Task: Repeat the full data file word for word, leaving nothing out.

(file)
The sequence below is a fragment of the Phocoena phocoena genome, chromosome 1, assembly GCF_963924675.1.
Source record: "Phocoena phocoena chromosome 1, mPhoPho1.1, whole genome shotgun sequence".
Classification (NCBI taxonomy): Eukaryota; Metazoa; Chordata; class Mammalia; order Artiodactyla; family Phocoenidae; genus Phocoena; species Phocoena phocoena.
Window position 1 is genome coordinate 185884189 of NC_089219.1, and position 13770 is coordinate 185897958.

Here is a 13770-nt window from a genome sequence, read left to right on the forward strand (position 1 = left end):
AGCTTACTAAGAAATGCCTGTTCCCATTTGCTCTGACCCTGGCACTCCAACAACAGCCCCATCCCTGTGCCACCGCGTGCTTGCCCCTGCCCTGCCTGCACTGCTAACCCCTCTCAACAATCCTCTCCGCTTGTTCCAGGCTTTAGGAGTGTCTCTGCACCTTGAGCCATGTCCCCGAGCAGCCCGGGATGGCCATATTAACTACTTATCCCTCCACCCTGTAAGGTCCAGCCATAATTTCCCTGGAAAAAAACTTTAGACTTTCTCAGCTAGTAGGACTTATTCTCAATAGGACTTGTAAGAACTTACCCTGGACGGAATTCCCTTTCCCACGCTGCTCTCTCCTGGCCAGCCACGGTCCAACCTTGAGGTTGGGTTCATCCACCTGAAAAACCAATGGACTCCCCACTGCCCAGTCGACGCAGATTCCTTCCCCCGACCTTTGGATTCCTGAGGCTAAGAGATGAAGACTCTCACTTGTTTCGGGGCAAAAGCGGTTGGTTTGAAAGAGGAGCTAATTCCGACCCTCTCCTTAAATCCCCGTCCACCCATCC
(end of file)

The sequence below is a fragment of the Phocoena phocoena genome, chromosome 1, assembly GCF_963924675.1.
Source record: "Phocoena phocoena chromosome 1, mPhoPho1.1, whole genome shotgun sequence".
Classification (NCBI taxonomy): Eukaryota; Metazoa; Chordata; class Mammalia; order Artiodactyla; family Phocoenidae; genus Phocoena; species Phocoena phocoena.
Window position 1 is genome coordinate 185884189 of NC_089219.1, and position 13770 is coordinate 185897958.

Here is a 13770-nt window from a genome sequence, read left to right on the forward strand (position 1 = left end):
AGCTTACTAAGAAATGCCTGTTCCCATTTGCTCTGACCCTGGCACTCCAACAACAGCCCCATCCCTGTGCCACCGCGTGCTTGCCCCTGCCCTGCCTGCACTGCTAACCCCTCTCAACAATCCTCTCCGCTTGTTCCAGGCTTTAGGAGTGTCTCTGCACCTTGAGCCATGTCCCCGAGCAGCCCGGGATGGCCATATTAACTACTTATCCCTCCACCCTGTAAGGTCCAGCCATAATTTCCCTGGAAAAAAACTTTAGACTTTCTCAGCTAGTAGGACTTATTCTCAATAGGACTTGTAAGAACTTACCCTGGACGGAATTCCCTTTCCCACGCTGCTCTCTCCTGGCCAGCCACGGTCCAACCTTGAGGTTGGGTTCATCCACCTGAAAAACCAATGGACTCCCCACTGCCCAGTCGACGCAGATTCCTTCCCCCGACCTTTGGATTCCTGAGGCTAAGAGATGAAGACTCTCACTTGTTTCGGGGCAAAAGCGGTTGGTTTGAAAGAGGAGCTAATTCCGACCCTCTCCTTAAATCCCCGTCCACCCATCC